The debate around the best place for Internal Communications to sit within an organisation has raged since the profession came into existence. The reason there is no real ‘right’ answer is because there are persuasive arguments for both. Having worked out of a Marketing and HR department, I have a view around the structure that I feel gets the most of an Internal Communications function.
To get the most of Internal Communications it has to be closely aligned with your business strategy; it has to be a strategic function, not just a tactical one. The issue with positioning Internal Communications within a Marketing or HR department is that the purpose and objectives of the function can become integrated, which can essentially limit the focus of IC to a particular agenda, when the view should always be holistic.
In my experience there are very good reasons for an Internal Communications function to sit within HR, especially at times of change. HR is also ultimately the department responsible for employee engagement; an engagement strategy is the fusing of your people and communications strategies, so it is a logical fit for IC to sit within HR. A change programme is also usually managed from within HR, so aligning your communications to that change agenda gives a strong rationale.
Working from within HR allows you to get closer to the decision making process; it helps you to shape the agenda, not just deliver it. But, it can also mean you become very inward looking.
An Internal Communications function that works from within Marketing has a much closer alignment with brand and values. Being closer to the organisational narrative enables you to deliver integrated communications. Providing you develop a strong relationship with HR you can have a holistic view of the business agenda, and tailor your communications according to priorities.
In my experience working from within Marketing does require a bigger focus on tactical delivery, and requires a more traditional marketer skillset. Influencing culture and change is less of a requirement for an IC function within Marketing, but being innovative in channel development and vehicles for keeping employees engaged are more of a focus.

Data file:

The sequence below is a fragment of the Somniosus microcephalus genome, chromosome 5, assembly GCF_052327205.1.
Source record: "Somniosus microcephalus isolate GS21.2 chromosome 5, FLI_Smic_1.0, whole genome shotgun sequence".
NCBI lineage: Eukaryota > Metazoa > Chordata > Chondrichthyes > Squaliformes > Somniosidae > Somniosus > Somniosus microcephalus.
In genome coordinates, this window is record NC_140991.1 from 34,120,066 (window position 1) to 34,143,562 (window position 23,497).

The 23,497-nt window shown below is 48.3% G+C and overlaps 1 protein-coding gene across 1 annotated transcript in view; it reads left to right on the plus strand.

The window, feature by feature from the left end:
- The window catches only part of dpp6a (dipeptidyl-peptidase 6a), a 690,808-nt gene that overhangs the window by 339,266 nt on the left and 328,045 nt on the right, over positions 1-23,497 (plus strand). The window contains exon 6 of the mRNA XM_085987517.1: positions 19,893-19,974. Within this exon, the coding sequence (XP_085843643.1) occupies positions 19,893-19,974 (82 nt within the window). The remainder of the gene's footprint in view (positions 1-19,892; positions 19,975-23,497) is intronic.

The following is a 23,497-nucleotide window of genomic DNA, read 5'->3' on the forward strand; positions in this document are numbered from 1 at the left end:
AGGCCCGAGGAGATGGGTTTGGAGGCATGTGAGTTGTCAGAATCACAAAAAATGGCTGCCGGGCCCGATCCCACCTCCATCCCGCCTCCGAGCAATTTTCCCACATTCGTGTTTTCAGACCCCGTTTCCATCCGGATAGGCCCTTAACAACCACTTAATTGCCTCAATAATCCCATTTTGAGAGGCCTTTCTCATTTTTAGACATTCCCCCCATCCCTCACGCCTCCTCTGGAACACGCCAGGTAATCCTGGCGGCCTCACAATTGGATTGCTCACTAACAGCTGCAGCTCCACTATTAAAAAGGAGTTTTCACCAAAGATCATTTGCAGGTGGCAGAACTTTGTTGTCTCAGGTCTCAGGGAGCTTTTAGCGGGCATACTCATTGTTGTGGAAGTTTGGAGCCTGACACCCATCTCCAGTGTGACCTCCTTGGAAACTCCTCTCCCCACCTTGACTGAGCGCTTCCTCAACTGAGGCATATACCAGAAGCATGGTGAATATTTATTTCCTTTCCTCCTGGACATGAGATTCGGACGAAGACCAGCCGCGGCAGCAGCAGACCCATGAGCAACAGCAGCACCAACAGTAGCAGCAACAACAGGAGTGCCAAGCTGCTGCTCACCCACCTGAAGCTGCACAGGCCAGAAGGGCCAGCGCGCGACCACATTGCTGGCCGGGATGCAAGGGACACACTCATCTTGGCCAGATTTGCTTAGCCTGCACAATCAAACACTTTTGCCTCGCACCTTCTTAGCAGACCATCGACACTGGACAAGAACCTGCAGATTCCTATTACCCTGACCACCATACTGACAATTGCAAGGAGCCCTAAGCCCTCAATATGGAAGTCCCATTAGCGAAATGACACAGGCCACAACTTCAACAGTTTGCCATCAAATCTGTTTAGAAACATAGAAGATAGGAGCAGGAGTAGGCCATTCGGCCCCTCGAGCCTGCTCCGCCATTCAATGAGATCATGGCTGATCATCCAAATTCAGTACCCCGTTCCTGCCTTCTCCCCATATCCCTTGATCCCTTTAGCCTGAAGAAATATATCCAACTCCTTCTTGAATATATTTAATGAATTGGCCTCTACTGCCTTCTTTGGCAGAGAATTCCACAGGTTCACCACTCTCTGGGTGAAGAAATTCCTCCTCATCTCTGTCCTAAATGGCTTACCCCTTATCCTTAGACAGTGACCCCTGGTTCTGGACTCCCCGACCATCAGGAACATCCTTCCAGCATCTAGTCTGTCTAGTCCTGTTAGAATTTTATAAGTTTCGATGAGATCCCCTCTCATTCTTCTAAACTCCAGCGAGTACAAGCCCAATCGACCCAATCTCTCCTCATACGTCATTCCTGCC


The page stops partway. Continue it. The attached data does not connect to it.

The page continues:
One of the observations I have made is that when trying to achieve cultural change, it is essential that you position yourself as a cross functional resource; avoiding departmental territories and fusing the objectives of both.
The right solution for me is for Internal Communications to sit as a standalone function; either as part of a Corporate Communications department, or within the CEO office. For Internal Communications to be fully effective, it needs to work across functions, and have that holistic view. A dotted line into Marketing and HR is essential, given that both departments are drivers behind an IC strategy.
But, if your overall business owner for Internal Communications is your CEO, you are on the right path to getting the most out of the function. Being close to strategy and having an influence on culture and narrative is where you will leverage the most out of an IC function. Many stakeholders don’t always recognise that IC is the one organisational function that has a true holistic view of the business.
That being said there are always circumstances that will determine where an Internal Communications function will sit within a business. There are strong arguments for IC to sit within HR or Marketing, and if you develop the right relationships IC will have real impact across an organisation.
By taking the idealistic viewpoint of IC as a function out on its own, I am advocating that Internal Communications can influence business transformation and change. And within the profession, that is the holy-grail for an IC practitioner that knows the value they can add to that process.